Environmental Science and Pollution Research

, Volume 22, Issue 17, pp 13083–13093 | Cite as

Ecophysiological and antioxidant traits of Salvia officinalis under ozone stress

  • Elisa Pellegrini
  • Alessandra Francini
  • Giacomo Lorenzini
  • Cristina Nali
Research Article


Ecophysiological and antioxidant traits were evaluated in sage (Salvia officinalis) plants exposed to 120 ppb of ozone for 90 consecutive days (5 h day−1). At the end of fumigation, plants showed slight leaf yellowing that could be considered the first visual symptom of leaf senescence. Ozone-stressed leaves showed (1) reduced photosynthetic activity (−70 % at the end of exposure), (2) chlorophyll loss (−59 and −56 % of chlorophyll a and b concentrations, starting from 30 days from the beginning of exposure), and (3) cellular water deficit (−12 % of the relative water content at the end of the fumigation). These phenomena are indicative of oxidative stress in the chloroplasts (as confirmed by the strong degradation of β-carotene) despite the photoprotection conferred by xanthophyll cycle [as demonstrated by the significant rise of de-epoxidation index, reaching the maximum value at the end of the treatment (+69 %)], antioxidant compounds [as confirmed by the increase of phenols (in particular caffeic acid and rosmarinic acid)], and water-soluble carbohydrates (especially monosaccharides). By means of combined ecophysiological and biochemical approaches, this study demonstrates that S. officinalis is able to activate an adaptive survival mechanism allowing the plant to complete its life cycle even under oxidative stressful conditions.


Carbohydrates Carotenoids Medicinal plants Oxidative stress Phenolic acids Xanthophyll cycle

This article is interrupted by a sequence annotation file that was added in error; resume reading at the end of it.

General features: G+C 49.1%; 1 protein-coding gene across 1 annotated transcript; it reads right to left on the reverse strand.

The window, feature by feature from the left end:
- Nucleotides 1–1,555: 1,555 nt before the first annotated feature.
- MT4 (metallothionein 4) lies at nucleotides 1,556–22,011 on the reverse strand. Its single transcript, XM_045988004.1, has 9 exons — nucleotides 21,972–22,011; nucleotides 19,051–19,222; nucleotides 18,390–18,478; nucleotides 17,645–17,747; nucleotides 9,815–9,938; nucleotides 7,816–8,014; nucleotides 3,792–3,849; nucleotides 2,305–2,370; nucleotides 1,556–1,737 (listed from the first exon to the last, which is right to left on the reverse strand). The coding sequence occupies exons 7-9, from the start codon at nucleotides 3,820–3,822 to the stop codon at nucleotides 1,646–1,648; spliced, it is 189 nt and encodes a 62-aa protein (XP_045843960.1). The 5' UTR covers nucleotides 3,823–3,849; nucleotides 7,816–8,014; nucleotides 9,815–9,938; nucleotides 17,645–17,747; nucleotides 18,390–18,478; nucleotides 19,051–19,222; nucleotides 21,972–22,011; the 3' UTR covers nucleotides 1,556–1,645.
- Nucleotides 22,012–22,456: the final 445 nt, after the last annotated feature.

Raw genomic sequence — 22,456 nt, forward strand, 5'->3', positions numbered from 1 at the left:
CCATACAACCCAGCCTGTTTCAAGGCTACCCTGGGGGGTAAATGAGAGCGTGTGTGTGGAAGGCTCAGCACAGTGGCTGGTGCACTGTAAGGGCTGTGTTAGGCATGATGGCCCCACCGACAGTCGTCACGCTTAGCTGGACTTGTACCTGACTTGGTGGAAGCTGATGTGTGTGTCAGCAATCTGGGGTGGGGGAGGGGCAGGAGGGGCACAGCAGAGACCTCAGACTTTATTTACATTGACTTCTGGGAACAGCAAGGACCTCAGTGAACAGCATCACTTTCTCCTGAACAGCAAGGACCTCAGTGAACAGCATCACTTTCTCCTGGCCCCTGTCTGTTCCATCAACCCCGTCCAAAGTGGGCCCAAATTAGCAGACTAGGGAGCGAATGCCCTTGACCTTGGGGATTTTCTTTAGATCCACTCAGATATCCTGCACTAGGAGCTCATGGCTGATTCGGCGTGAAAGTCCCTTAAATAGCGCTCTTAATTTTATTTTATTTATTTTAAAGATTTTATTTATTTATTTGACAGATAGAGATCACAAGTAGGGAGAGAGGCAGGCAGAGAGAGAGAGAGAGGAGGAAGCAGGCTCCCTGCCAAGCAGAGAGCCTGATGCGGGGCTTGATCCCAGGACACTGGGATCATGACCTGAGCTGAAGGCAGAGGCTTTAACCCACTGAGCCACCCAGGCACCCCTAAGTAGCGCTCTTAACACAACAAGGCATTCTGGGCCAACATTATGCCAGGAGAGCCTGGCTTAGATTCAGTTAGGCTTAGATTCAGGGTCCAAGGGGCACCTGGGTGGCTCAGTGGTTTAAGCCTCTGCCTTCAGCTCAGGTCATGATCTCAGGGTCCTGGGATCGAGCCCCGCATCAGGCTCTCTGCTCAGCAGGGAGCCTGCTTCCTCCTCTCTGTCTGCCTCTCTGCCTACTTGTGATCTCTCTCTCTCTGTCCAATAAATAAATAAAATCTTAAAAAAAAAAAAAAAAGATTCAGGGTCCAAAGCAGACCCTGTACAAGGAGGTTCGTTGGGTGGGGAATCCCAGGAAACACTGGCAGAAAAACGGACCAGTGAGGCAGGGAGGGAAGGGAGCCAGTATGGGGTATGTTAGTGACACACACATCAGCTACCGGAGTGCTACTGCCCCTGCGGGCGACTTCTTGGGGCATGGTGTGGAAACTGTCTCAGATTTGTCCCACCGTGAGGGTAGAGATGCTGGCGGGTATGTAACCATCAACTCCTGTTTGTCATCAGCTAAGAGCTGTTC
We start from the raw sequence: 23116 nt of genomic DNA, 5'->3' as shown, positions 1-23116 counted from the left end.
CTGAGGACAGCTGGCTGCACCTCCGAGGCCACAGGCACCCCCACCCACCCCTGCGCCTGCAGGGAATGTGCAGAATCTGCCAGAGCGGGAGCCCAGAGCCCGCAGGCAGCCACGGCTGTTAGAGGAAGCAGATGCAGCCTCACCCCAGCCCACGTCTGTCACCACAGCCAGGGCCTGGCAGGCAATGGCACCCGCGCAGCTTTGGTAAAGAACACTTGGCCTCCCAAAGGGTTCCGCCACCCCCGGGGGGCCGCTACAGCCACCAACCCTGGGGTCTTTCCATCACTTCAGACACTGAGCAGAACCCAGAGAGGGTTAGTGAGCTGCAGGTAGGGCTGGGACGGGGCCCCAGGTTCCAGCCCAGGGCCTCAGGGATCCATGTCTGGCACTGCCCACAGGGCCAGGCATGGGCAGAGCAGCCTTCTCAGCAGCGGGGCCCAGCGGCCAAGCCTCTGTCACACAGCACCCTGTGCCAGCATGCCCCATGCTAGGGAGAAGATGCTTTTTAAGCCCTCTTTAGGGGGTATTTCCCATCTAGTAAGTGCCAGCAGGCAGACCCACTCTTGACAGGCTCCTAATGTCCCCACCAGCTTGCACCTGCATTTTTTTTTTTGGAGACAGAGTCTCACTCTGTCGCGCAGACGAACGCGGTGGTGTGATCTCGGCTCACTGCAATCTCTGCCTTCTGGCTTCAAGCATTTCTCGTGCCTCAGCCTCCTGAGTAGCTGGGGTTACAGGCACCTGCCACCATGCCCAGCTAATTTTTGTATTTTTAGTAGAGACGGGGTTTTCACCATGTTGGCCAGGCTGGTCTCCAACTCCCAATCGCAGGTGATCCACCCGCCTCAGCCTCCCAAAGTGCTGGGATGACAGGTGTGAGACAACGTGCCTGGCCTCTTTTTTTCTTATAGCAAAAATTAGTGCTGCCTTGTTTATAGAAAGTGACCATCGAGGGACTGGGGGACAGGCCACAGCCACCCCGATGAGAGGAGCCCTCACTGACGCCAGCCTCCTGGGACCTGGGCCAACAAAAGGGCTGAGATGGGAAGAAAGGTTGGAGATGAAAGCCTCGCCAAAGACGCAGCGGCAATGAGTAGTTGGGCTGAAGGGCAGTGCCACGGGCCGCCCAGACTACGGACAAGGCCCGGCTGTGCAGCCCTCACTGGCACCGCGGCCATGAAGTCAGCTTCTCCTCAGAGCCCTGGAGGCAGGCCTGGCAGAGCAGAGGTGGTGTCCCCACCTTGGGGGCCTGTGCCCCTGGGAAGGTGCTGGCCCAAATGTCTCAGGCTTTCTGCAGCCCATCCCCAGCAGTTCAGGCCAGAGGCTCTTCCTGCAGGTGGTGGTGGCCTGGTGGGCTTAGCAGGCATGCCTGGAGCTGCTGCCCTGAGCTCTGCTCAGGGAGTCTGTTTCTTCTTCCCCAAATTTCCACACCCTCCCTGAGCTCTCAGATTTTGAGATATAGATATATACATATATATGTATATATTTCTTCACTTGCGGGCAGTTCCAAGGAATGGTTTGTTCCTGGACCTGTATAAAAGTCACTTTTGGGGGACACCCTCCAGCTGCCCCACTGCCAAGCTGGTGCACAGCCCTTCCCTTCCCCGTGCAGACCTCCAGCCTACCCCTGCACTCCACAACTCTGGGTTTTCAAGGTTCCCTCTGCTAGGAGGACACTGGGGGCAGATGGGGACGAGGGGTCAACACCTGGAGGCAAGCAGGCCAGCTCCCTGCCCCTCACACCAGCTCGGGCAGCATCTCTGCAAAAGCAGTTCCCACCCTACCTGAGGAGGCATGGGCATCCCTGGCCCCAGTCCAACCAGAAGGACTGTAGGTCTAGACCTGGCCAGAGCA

Fraction of absorbed light that was thermally dissipated in PSII antennae


Actual quantum yield of PSII


Photosynthetic activity


Analysis of variance

A + V

Anteraxanthin + violaxanthin


Cumulative exposure to O3


Intercellular CO2 concentration




Cumulative O3 Uptakes


De-epoxidation index value


Minimal fluorescence


Minimal fluorescence in the light-adapted state


From the beginning of exposure


Maximal fluorescence


Maximal fluorescence in the light-adapted state


Steady-state fluorescence yield in the light-adapted state


Fresh weight


Stomatal conductance to water vapor


Light harvesting complex




Photon flux density


Photosystem I


Photosystem II


No photochemical quenching


Photochemical quenching


Reactive oxygen species


Relative water content


Intrinsic water use efficiency


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Copyright information

© Springer-Verlag Berlin Heidelberg 2015

Authors and Affiliations

  • Elisa Pellegrini
    • 1
  • Alessandra Francini
    • 1
  • Giacomo Lorenzini
    • 1
    • 2
  • Cristina Nali
    • 1
  1. 1.Department of Agriculture, Food and EnvironmentUniversity of PisaPisaItaly
  2. 2.Interdepartmental Research Center NutrafoodUniversity of PisaPisaItaly

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